ISSN (Print) - 0012-9976 | ISSN (Online) - 2349-8846

Textile IndustrySubscribe to Textile Industry

Textile Industry-Putting Sickness to Use

Union Commerce Minister V P Singh apparently underestimated the influence of the Bombay textile mill owners' lobby over his party's government and has hence been forced to retrace his steps. The prolonged strike by roughly two lakh textile workers in Bombay's textile mills, organised by Datta Samant's Mumbai Girni Kamgar Union, has petered out. About 15,000 workers have been retrenched following modernisation in some of the reopened mills. And another 36,000 workers are yet to get back their jobs owing to the alleged sickness of 12 mills which are at present virtually closed. Maharashtra's Chief Minister Vasantdada Patil and leaders of the Congress(I)'s Rashtriya Mill Mazdoor Sangh, in their discussions with the Commerce Minister during the latter's visit to Bombay on September 26, pressed for government take-over of the sick mills.

The Textile Puzzle

Cloth production has been lagging behind Plan targets and the Per capita availability has also been on the decline. The annual average for the last three years (1980-83) works out to only 14.36 metres (10.44 metres of cotton cloth and 3.92 metres of blended and manmade fibre fabrics). This is well below the 1964 figure of 16.83. metres (15.21 metres of cotton cloth and 1.62 metres of other fabrics).

Textile Industry-Widening Gap

THE textile industry, burdened with huge stocks, appears to be undergoing a transformation. The strike in Bombay's 60 textile mills is estimated to have led to a production loss of 1,400 million metres, i e roughly half the annual output of the organised sector of the industry, over about an 18-month period in 1982 and 1983. But despite this fall in production, stocks with the mills at the end of May had risen to 166.000 bales (of 1,500 metres each) compared to 155,000 bales at May-end last year.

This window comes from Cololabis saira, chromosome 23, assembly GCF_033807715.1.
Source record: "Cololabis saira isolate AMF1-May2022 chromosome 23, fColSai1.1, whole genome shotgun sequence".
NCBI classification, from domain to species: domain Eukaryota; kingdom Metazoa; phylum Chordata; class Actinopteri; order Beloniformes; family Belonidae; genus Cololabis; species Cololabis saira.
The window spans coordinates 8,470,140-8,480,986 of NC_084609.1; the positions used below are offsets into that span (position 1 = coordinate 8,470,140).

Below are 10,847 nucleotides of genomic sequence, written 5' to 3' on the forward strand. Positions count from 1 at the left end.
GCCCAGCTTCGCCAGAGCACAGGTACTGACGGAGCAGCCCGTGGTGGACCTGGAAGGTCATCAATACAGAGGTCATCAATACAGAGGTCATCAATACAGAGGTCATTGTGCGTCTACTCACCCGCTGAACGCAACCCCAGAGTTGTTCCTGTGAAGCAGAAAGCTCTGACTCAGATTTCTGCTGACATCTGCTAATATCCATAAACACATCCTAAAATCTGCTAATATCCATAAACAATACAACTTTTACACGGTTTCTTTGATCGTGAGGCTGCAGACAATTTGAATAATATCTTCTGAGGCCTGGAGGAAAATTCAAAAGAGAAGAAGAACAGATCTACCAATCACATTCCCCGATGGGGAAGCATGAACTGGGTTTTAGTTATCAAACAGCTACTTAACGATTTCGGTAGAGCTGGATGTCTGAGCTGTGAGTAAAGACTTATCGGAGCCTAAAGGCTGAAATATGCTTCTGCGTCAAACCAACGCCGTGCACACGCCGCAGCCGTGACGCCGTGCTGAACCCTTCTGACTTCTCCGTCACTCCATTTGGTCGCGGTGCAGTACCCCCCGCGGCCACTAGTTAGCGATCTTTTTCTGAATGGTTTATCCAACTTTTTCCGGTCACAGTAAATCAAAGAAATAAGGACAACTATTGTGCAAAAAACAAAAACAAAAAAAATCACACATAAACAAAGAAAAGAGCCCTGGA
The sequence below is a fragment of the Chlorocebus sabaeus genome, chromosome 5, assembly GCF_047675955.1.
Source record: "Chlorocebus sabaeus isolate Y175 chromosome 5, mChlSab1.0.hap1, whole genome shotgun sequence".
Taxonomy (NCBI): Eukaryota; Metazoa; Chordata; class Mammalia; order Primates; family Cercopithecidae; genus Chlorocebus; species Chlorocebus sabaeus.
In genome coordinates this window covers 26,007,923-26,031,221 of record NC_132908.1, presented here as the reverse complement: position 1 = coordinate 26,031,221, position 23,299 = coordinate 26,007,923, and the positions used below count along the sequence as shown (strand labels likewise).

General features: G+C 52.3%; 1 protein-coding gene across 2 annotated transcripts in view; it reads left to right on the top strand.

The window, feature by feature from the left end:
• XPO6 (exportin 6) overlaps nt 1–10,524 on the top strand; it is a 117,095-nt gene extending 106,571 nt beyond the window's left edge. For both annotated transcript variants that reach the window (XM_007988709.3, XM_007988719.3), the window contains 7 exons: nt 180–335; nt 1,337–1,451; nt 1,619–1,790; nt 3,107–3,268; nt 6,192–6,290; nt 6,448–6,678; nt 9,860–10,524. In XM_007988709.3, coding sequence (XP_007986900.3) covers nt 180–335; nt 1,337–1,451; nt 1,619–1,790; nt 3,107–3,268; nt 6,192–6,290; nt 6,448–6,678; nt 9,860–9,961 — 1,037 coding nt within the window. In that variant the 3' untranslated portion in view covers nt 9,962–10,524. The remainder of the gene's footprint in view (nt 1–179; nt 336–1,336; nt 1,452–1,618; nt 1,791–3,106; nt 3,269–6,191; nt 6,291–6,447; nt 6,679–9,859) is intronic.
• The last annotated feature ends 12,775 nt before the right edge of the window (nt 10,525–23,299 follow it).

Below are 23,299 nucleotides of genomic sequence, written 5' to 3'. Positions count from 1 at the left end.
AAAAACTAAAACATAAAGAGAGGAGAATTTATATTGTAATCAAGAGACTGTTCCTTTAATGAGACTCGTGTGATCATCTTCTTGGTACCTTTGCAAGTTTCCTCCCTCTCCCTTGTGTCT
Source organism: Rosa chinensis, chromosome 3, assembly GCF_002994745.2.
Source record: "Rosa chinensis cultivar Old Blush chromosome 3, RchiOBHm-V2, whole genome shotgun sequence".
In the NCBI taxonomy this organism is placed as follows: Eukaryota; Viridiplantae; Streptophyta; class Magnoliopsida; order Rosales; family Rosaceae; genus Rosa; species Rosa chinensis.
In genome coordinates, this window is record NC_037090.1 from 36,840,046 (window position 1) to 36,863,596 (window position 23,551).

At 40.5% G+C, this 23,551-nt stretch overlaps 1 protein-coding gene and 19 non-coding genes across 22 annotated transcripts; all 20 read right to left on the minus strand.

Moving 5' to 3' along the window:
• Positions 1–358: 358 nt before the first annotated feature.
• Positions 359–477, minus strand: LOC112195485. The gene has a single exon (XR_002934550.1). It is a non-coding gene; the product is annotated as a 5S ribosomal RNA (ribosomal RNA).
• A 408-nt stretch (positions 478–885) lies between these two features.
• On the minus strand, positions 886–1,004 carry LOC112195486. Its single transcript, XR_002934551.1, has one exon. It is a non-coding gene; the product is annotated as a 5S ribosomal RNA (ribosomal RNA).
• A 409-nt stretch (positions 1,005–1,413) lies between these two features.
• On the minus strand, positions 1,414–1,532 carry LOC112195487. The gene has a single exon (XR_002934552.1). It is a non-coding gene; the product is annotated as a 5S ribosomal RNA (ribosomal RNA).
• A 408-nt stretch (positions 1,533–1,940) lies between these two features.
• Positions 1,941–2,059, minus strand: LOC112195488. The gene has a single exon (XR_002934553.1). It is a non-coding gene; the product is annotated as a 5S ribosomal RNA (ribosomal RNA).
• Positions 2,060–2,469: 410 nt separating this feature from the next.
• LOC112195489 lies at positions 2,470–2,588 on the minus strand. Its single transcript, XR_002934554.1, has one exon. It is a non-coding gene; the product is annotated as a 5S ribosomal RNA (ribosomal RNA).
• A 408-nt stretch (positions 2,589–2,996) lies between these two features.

Handlooms Face Liquidation-Powerlooms Mock at Yojana Bhavan

A substantial portion of powerloom production of cloth, it is well known, is shown as handloom production. This is not an innocent error; it is a smoke-screen for concealing the cannibalisation of hand- looms by powerlooms. The resultant loss of employment in weavers' households is unimaginable; and one-half of those who lose their jobs are women since women engage in pre-weaving processes and, in certain areas, in weaving as well.

Textile Machinery-Slump In Demand

After registering a steady growth from Rs 95 crore in 1977 to Rs 259 eiore in 1981, the value of output of textile machinery dropped to Rs 229 crore. in 1982. The outlook for 1983 is not much better as there are no signs of improvement in domestic demand which is the industry's mainstay.

Textile Sickness- Finance No Cure

How sick is the cotton textile industry? Very sick indeed, NTC mills (112) and those run by some of the state corporations — accounting for nearly 17 per cent of the industry's total spindleage and 25 per cent of the loomage — are all on the sick list since long. In the private sector, some 25 per cent of the mills, representing nearly 25 per cent of the industry's total spindleage and 30.5 per cent of the ioomage, are said to belong to this category. Taken together, 45 per cent of the total spinning capacity and 60 per cent of the weaving capacity are accounted for by sick units.